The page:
by DAVID KEYES
Roger Avery's "The Rules of Attraction" launches
with these harsh words of wisdom: the first rule about the
rules of attraction is that there are no rules. Indeed,
as revealed through the warped character arcs exposed to
the audience during the course of this two-hour acid trip,
such an announcement couldn't be closer to the truth, especially
when it comes to college kids who coexist on a campus that
seems to lack everything resembling a reality except for
sex, drugs, alcohol, and the occasional frat party. Based
on the Bret Easton Ellis novel of the same name, the movie
is comprised of players who behave, react, detach and negate
from the norm like they're part of some gigantic psychological
tug-of-war against insanity, disoriented by their own conduct
without actually realizing the personal obstacles they're
usually up against until it's too late for them to be forgiven.
This all might make "The Rules of Attraction"
sound more lurid than it actually is, but perhaps that shouldn't
be too surprising given the source. Ellis is a writer who
likes to draw most of his characters with the same set of
distinct parallels, usually involving elements of cruelty,
panic, meandering and torment, and the occasional act of
a psychopath. His heroes are seldom likable, although a
few have the manipulative charm that make them infectious
enough to tolerate. And that's the big plus behind a movie
like this, a weird and boundless teen fantasy where nothing
is normal, everything is detestable, and watching it all
unfold is curiously beguiling.
The movie's center is Sean Bateman (James Van Der Beek),
a horny, disconnected and mysterious spirit who wanders
his campus without a conscious thought in his drug-fueled
head (and before anyone asks about relation, yes, he is
a sibling to Patrick Bateman, the character at the center
of another Ellis novel called "American Psycho").
Sean's primary goals consist of very little positivity,
and when he isn't thinking about sleeping with the next
woman he meets, he's contemplating how he can dig himself
out of the financial hole created by his campus drug supplier,
a vulgar and equally-detestable creature named Rupert.
Sean's patterned lifestyle faces a much-needed change via
two people who whisk into his life: Lauren Hynde (Shannyn
Sossamon), a raven-haired beauty who pines away for a boy
she doesn't even know, and then discourages sexual activity
by staring at graphic shots of viral infections caused by
intercourse;and Paul Denton (Ian Somerhalder), a sly and
witty man who once dated Lauren, but is now a full-fledged
homosexual with a desire to pursue people who he knows he
can never have. As the twisted personas cross paths and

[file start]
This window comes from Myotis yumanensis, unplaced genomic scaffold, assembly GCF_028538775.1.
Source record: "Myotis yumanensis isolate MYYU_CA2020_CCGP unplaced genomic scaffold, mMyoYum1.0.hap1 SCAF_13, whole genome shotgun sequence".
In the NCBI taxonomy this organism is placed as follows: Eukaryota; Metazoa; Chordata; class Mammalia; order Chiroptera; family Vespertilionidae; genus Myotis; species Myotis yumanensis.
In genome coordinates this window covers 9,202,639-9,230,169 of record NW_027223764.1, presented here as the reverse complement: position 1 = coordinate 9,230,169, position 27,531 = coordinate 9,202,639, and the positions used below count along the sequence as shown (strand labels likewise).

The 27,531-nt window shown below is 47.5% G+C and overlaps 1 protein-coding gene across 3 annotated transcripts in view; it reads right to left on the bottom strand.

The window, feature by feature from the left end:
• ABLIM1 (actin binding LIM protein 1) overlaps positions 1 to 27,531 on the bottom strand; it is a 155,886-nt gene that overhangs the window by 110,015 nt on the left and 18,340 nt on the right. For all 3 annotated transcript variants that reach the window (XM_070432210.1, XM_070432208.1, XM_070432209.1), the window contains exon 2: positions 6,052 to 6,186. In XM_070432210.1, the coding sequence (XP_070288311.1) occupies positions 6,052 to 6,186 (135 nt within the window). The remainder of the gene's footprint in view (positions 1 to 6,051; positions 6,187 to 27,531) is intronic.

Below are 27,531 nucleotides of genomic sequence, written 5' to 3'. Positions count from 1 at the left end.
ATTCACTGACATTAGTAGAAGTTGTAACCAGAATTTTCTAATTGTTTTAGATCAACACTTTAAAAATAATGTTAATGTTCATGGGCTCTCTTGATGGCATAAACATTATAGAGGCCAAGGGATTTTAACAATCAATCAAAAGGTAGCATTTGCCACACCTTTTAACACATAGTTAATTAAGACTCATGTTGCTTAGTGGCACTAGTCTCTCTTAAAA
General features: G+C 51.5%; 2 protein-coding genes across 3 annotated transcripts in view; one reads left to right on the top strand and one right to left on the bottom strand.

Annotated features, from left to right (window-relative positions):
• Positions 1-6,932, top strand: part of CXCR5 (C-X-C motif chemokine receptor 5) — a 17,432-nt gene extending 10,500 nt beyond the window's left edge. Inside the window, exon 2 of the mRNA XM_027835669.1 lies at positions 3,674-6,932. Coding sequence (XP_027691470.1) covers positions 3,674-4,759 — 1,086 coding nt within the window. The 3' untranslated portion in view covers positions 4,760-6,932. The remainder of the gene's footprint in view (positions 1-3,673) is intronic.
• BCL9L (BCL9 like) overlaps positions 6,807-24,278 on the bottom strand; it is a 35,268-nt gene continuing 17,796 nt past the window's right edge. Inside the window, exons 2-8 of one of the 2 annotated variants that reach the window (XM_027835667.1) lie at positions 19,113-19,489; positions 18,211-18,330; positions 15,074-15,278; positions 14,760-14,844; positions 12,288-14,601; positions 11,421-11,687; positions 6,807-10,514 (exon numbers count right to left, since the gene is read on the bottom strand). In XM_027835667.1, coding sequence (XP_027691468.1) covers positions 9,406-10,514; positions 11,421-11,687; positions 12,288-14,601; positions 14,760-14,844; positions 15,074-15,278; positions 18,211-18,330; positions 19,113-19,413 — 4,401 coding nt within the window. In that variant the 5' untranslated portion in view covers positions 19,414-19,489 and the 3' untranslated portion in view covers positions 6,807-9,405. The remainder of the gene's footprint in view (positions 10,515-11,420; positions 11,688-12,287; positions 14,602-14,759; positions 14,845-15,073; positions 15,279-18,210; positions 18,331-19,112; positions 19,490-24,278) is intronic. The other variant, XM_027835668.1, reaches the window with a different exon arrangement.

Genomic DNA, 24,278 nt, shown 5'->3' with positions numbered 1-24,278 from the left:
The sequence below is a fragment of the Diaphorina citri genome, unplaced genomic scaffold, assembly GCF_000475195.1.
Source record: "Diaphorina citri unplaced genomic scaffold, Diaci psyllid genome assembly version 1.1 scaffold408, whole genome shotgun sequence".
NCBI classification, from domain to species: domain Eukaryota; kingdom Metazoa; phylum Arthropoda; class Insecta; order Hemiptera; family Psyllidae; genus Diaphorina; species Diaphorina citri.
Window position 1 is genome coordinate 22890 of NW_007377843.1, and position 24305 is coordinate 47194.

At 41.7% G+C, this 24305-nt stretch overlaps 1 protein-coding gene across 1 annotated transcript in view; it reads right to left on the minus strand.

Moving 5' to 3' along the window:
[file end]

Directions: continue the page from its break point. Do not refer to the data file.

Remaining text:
have casual interactions, layers and facades are peeled
back and core motivations are exposed, leaving behind an
anchor of brutal honesty that the audience can't help but
attach itself to.
The movie owes a lot of its striking interest to the photography,
which makes fascinating leaps against tradition in some
of the film's most crucial scenes. The entire first sequence
introducing the key players, for instance, is told in fast-forward/rewind
mode that involves a scene playing through, backing up to
different stages and then resuming forward motion as the
camera shifts its attention from one persona to another.
Furthermore, there is a brief but brilliant split-screen
moment later on involving Sean and Lauren's first meeting,
in which both actors stare at the screen until each camera
pulls away and matches up with the other, sort of like a
cracked mirror as it is being realigned at the center.
If the movie does have a fault, it's that none of the three
main characters are nearly as interesting as they should
be. Sure, Sean, Lauren and Paul all have their own little
quirks that separate them from any similar screen personas,
but other than their lifestyle choices, they don't really
share many differences between each other. The source material
is unknown to me, alas, so that complicates any possibility
of comparison; however, having been a big fan of both the
book and the film version of Ellis' "American Psycho,"
I confess that the problem here may lie with the fact that
"The Rules of Attraction" is pulling triple duty
with something that could be easily wonderful simply by
being told through one perspective. The message of the majority
of Ellis' work is simplepeople are seldom as dimensional
as they seembut here its as if he has taken one detestable
character and split him or her into three lesser parts.
Nonetheless, the movie itself is quite an interesting experience
to sit through, not so much for entertainment but more for
education. No, this isn't another grand character spectacle
like "American Psycho," but it at least finds
its own identity and sticks with it even when the delivery
seems to be less than what is possible.